Jane Campion’s historic win for Best Director at the Critics Choice Awards was overshadowed by an insecure acceptance speech. Now she’s apologizing to Venus and Serena Williams for her backhanded compliment.

“Venus and Serena, you're such marvels. However, you don't play against the guys, like I have to,” Campion said at the dais, clutching her prize for helming The Power of the Dog. The two tennis stars were in the audience because the movie about their father, King Richard, was nominated for six awards. Just before Campion’s win, Will Smith had accepted the accolade for Best Actor for his role in Richard.

Campion also acknowledged the other nominees for Best Director, who were all men.

“I made a thoughtless comment equating what I do in the film world with all that Serena Williams and Venus Williams have achieved. I did not intend to devalue these two legendary Black women and world-class athletes,” Campion said in a statement after a furor over her tactless remark. “Their accomplishments are titanic and inspiring. Serena and Venus, I apologize and completely celebrate you.”

Campion’s misstep comes at a bad time: The Power of the Dog is up for a host of Oscars in two weeks, including Best Picture and Best Director. She would be only the third woman to win the award for directing in 93 years. —Margaret Brady

Convicted fake German heiress fights against deportation

Anna Sorokin, a 31-year-old convicted swindler and fake German heiress, is making a new bid to fight deportation, a lawyer said Tuesday.

Netflix’s recent dramatized series, Inventing Anna, is based on Sorokin’s fraud and her attempt to “finance a posh lifestyle” in New York.

Sorokin was found guilty of stealing more than $200,000 from banks and friends while scamming her way through New York City. Under the name Anna Delvey, Sorokin snuck into elite New York social circles, “passing herself off as a socialite with a $67 million (61 million euros) fortune overseas,” according to prosecutors.

Sorokin falsely claimed to be the daughter of a diplomat and an oil baron, lied to banks and hotels to lend her money and let her stay as long as she wanted, and got Manhattanites to cover plane tickets and expenses, stealing $275,000 in all.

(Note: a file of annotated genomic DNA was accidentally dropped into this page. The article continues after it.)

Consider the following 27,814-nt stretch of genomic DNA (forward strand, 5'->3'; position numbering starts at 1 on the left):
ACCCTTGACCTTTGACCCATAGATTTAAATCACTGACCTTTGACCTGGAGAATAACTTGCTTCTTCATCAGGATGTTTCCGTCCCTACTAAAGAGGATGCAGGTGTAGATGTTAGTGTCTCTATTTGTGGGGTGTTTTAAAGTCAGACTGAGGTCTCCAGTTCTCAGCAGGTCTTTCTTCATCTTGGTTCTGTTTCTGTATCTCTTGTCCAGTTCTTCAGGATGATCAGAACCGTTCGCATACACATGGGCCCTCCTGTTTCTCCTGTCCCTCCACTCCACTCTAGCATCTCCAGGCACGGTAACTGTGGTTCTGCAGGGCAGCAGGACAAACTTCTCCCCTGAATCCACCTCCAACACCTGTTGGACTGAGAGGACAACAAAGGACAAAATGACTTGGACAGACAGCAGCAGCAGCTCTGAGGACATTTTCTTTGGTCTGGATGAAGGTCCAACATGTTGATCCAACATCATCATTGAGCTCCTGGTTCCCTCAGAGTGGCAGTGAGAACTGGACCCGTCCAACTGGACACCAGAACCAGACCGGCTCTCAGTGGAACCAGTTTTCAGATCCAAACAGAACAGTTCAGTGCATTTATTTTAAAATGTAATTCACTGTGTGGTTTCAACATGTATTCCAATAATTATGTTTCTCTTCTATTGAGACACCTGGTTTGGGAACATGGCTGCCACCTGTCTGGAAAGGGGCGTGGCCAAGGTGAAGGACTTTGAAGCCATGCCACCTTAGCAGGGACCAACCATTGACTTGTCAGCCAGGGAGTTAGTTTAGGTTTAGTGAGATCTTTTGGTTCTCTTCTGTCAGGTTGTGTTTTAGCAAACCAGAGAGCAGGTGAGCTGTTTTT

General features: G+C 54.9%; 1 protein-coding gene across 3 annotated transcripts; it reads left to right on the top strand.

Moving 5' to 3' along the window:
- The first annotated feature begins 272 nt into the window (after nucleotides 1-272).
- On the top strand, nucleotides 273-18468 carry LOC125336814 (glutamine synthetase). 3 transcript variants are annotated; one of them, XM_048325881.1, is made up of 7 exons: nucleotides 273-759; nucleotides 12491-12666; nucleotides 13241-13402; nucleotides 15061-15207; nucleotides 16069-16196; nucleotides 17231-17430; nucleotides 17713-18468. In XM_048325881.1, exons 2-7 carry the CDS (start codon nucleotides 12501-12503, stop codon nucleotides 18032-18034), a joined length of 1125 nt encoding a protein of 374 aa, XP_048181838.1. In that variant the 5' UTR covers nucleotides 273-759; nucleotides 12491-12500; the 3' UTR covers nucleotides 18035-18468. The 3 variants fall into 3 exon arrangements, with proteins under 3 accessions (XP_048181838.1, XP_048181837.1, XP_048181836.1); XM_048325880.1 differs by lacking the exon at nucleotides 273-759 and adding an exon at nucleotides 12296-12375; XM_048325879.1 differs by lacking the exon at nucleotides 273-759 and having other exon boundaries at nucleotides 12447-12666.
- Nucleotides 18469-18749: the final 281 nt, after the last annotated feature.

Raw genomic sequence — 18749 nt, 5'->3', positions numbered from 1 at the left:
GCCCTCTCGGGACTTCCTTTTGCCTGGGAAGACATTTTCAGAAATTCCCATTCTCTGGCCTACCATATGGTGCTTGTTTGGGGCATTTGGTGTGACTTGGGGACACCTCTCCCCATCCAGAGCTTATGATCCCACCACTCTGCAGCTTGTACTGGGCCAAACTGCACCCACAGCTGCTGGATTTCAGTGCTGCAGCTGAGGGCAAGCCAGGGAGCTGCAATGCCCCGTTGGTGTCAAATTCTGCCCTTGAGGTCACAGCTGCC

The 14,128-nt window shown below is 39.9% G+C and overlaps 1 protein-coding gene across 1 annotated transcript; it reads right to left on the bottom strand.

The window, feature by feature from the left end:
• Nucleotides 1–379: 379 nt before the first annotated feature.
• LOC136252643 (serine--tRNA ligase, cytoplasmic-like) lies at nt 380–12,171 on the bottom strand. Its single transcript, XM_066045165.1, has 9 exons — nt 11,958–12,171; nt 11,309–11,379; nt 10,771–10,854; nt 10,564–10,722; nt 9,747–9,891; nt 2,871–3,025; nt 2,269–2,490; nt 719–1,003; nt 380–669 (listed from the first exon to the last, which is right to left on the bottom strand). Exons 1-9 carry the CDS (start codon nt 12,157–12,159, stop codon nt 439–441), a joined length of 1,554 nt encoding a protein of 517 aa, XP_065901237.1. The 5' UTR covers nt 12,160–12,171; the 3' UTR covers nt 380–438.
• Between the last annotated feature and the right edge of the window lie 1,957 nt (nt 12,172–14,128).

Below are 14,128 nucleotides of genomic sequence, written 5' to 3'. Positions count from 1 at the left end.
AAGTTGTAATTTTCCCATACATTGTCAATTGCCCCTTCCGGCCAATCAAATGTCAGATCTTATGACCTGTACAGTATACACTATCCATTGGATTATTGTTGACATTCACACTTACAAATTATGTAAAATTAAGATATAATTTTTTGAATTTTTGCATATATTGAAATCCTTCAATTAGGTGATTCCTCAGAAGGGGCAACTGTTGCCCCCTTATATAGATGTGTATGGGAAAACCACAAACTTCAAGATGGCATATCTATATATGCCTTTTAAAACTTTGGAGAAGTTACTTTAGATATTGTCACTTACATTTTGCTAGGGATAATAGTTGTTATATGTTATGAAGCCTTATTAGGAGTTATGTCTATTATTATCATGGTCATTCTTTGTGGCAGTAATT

ICE took custody of Sorokin on March 25, 2021. Sorokin has been at the Orange County Correctional Facility in upstate New York since June 7, 2021.

According to ICE, in November, the Board of Immigration Appeals granted an emergency stay in her case. Now, she’s expected to be deported, though no updates have occurred. —Hannah Cote

Actor Karen Fukuhara decries what she describes as a racially motivated attack

Actress Karen Fukuhara, known for her recent work on Amazon Prime’s The Boys, shared on social media this week that she suffered an unprovoked public assault in an act she believes was racially motivated.

“I rarely share about my private life but something happened today that I thought was important,” Fukuhara wrote in an Instagram post with the hashtag #stopasianhate. “I was walking to a cafe for some coffee and a man struck me in the back of my head. It came out of nowhere. We made no eye contact before, I wasn’t doing anything out of the ordinary. It came to my surprise and my hat flew off. By the time I looked back, he was a few feet away from me (he must have kept walking after hitting me).”

The actor, also known for her role of Katana in David Ayer’s Suicide Squad, said it was “the first time I’ve been harmed physically” and that she’s considering self-defense classes. “Why is this something we as ‘victims’ have to think about?” Fukuhara asked. “What satisfaction are these perpetrators getting from hitting women, Asians, the elderly? They need to be held accountable.”

Deadline reports that Fukuhara’s attack comes within weeks of two acts of violence against Asian Americans in New York and is a part of a larger trend of racially targeted attacks. “What can we do as a community to prevent these horrible crimes?,” Fukuhara asked in her post. —Mary Rose Somarriba

Suspect arrested in shooting spree, two homeless men killed